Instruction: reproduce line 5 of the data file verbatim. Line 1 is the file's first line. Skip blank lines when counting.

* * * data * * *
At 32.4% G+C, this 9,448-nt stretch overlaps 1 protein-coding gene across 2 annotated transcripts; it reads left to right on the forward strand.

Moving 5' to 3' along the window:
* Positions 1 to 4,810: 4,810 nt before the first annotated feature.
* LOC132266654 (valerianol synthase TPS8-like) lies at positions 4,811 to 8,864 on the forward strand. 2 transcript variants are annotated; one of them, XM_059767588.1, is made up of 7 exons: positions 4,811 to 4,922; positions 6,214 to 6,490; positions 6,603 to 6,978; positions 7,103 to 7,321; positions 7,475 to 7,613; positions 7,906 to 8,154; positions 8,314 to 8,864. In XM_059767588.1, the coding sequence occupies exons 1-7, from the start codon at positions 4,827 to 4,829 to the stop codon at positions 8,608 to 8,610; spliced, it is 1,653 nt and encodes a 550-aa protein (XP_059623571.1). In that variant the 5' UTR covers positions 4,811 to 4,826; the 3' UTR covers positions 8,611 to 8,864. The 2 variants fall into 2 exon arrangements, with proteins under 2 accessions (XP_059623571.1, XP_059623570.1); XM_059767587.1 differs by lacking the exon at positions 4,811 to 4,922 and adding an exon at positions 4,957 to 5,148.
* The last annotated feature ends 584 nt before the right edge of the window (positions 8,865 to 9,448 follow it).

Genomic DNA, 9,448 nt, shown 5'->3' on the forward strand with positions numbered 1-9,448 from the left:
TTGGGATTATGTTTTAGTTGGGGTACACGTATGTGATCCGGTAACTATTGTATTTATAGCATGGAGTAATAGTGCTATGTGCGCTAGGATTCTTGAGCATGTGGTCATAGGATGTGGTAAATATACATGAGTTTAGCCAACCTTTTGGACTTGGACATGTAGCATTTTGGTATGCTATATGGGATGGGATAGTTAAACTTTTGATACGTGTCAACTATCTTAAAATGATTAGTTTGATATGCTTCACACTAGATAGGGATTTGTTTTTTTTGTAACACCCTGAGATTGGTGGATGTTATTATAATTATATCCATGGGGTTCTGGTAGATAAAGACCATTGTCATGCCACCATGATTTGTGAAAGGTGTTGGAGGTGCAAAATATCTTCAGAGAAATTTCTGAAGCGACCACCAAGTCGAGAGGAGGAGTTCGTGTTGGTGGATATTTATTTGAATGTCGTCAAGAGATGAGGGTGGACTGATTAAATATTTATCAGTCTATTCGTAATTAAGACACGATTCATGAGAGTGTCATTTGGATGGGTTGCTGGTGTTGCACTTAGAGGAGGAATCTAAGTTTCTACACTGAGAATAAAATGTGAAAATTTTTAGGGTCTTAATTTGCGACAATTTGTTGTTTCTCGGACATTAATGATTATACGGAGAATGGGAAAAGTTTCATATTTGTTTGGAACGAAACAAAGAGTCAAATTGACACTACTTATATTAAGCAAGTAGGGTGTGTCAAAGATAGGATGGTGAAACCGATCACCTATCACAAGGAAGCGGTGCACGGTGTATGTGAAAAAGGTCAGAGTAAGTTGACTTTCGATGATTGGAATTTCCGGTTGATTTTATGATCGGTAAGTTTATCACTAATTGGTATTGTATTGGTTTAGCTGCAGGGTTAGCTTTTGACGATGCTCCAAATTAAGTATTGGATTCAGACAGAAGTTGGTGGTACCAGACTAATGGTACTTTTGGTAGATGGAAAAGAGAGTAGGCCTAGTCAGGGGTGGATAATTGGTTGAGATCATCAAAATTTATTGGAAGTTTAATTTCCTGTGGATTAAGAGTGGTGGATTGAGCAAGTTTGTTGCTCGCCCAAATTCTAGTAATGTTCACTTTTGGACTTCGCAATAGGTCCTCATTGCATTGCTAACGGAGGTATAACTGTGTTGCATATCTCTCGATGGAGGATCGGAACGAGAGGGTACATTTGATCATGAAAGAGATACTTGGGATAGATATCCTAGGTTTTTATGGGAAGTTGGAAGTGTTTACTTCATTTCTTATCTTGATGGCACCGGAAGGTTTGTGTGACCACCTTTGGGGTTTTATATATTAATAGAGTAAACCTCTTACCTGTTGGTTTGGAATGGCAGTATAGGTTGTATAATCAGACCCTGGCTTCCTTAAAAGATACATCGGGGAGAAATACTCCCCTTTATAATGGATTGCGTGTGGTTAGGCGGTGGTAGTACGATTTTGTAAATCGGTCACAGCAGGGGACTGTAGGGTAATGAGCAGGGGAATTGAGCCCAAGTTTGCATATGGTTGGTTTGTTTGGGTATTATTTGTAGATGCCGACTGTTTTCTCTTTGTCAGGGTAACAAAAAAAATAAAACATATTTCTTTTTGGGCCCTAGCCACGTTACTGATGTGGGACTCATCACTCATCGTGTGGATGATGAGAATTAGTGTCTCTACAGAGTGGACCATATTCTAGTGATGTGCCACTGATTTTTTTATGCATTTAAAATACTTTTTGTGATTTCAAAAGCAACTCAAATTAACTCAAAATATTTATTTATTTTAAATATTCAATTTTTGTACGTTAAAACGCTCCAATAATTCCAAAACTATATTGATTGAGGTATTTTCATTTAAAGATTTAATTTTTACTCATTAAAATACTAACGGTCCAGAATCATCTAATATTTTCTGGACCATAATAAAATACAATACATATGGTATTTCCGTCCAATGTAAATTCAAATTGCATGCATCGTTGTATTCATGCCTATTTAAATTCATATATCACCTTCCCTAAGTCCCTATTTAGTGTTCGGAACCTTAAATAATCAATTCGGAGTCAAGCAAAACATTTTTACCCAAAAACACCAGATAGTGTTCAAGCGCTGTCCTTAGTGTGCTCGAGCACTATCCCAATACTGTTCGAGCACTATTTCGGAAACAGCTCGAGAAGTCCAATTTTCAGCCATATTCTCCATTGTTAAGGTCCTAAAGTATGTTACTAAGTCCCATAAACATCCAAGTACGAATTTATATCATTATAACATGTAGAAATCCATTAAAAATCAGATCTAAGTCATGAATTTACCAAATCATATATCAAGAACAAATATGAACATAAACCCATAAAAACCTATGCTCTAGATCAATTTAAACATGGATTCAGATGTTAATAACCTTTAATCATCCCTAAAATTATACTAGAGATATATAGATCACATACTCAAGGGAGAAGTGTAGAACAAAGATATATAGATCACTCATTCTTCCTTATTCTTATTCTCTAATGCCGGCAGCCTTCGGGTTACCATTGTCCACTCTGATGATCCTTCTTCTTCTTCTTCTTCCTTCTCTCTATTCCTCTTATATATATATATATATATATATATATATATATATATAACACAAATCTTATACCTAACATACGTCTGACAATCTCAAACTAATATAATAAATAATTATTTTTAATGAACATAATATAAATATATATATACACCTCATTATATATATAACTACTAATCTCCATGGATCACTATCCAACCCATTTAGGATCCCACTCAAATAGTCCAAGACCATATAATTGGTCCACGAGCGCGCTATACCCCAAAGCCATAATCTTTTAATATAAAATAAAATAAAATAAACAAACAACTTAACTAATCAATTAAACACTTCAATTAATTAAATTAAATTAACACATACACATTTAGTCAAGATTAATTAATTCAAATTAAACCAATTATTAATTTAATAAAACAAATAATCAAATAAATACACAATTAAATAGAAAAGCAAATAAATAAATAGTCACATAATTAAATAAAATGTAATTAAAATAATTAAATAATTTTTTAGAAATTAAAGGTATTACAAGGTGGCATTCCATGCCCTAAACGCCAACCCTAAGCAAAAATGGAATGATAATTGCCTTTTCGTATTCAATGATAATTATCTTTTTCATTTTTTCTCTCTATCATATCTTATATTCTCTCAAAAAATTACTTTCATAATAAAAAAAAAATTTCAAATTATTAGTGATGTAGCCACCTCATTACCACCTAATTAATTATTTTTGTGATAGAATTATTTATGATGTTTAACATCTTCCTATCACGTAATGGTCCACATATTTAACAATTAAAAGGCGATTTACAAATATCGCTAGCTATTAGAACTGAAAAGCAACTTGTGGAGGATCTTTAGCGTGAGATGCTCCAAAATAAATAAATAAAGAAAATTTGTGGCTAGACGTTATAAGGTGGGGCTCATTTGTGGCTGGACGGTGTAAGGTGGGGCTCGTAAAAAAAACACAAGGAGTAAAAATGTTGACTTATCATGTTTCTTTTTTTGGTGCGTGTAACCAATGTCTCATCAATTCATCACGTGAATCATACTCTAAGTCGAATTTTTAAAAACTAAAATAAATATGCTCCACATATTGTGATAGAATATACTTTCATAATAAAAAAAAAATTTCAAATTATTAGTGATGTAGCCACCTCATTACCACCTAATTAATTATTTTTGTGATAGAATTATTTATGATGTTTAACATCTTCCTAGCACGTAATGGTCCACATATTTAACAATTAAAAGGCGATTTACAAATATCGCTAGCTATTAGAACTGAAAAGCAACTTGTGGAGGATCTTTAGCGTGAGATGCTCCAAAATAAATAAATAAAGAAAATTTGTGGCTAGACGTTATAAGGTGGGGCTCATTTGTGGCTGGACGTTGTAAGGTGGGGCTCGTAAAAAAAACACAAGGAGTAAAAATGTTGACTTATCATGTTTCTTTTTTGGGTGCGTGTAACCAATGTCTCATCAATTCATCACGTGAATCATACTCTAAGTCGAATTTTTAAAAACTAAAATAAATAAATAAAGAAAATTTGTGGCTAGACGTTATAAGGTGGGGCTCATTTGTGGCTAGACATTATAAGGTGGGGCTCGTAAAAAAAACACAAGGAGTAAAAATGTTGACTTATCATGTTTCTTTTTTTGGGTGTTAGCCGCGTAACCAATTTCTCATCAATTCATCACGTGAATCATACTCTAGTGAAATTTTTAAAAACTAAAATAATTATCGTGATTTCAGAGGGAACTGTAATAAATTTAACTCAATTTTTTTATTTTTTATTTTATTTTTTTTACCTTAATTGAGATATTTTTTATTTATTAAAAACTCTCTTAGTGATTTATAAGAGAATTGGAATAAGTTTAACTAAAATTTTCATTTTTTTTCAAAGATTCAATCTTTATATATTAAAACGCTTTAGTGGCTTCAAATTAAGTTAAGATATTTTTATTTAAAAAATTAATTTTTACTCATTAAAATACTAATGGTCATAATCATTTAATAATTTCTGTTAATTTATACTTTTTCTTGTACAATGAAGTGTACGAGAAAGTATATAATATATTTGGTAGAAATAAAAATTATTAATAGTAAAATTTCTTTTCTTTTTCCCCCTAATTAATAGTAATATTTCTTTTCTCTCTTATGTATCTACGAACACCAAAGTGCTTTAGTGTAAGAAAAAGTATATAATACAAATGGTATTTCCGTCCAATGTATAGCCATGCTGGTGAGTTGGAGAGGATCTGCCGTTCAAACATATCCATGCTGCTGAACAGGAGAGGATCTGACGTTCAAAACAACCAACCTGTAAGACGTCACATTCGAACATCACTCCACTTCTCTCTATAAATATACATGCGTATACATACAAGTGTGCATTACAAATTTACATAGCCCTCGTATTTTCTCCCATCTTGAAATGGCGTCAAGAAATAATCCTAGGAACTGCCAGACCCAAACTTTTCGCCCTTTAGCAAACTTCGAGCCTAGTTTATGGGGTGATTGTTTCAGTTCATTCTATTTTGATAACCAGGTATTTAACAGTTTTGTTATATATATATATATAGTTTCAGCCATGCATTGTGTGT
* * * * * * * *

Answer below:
* The last annotated feature ends 584 nt before the right edge of the window (positions 8,865 to 9,448 follow it).